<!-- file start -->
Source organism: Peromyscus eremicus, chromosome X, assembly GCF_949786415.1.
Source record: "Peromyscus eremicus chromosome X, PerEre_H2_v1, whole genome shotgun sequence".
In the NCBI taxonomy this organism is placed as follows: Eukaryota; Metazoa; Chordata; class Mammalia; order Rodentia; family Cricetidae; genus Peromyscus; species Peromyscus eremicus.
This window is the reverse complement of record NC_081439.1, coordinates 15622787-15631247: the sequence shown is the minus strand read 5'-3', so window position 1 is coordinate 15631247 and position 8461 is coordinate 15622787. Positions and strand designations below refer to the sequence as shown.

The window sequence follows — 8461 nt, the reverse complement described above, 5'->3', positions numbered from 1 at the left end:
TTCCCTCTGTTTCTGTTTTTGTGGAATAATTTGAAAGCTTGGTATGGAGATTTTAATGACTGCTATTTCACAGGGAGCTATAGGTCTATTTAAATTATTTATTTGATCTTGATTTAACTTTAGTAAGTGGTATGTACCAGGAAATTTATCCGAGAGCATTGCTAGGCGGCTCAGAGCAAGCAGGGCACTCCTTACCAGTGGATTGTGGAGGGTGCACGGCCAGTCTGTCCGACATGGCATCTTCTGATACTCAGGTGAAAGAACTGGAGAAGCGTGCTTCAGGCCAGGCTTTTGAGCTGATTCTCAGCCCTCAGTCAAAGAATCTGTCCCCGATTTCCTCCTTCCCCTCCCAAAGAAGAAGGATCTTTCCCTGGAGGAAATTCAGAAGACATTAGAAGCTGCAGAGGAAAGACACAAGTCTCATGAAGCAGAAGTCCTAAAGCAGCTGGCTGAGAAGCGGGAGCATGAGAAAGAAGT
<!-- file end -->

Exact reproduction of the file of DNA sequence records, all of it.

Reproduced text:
Source organism: Peromyscus eremicus, chromosome X, assembly GCF_949786415.1.
Source record: "Peromyscus eremicus chromosome X, PerEre_H2_v1, whole genome shotgun sequence".
In the NCBI taxonomy this organism is placed as follows: Eukaryota; Metazoa; Chordata; class Mammalia; order Rodentia; family Cricetidae; genus Peromyscus; species Peromyscus eremicus.
This window is the reverse complement of record NC_081439.1, coordinates 15622787-15631247: the sequence shown is the minus strand read 5'-3', so window position 1 is coordinate 15631247 and position 8461 is coordinate 15622787. Positions and strand designations below refer to the sequence as shown.

The window sequence follows — 8461 nt, the reverse complement described above, 5'->3', positions numbered from 1 at the left end:
TTCCCTCTGTTTCTGTTTTTGTGGAATAATTTGAAAGCTTGGTATGGAGATTTTAATGACTGCTATTTCACAGGGAGCTATAGGTCTATTTAAATTATTTATTTGATCTTGATTTAACTTTAGTAAGTGGTATGTACCAGGAAATTTATCCGAGAGCATTGCTAGGCGGCTCAGAGCAAGCAGGGCACTCCTTACCAGTGGATTGTGGAGGGTGCACGGCCAGTCTGTCCGACATGGCATCTTCTGATACTCAGGTGAAAGAACTGGAGAAGCGTGCTTCAGGCCAGGCTTTTGAGCTGATTCTCAGCCCTCAGTCAAAGAATCTGTCCCCGATTTCCTCCTTCCCCTCCCAAAGAAGAAGGATCTTTCCCTGGAGGAAATTCAGAAGACATTAGAAGCTGCAGAGGAAAGACACAAGTCTCATGAAGCAGAAGTCCTAAAGCAGCTGGCTGAGAAGCGGGAGCATGAGAAAGAAGT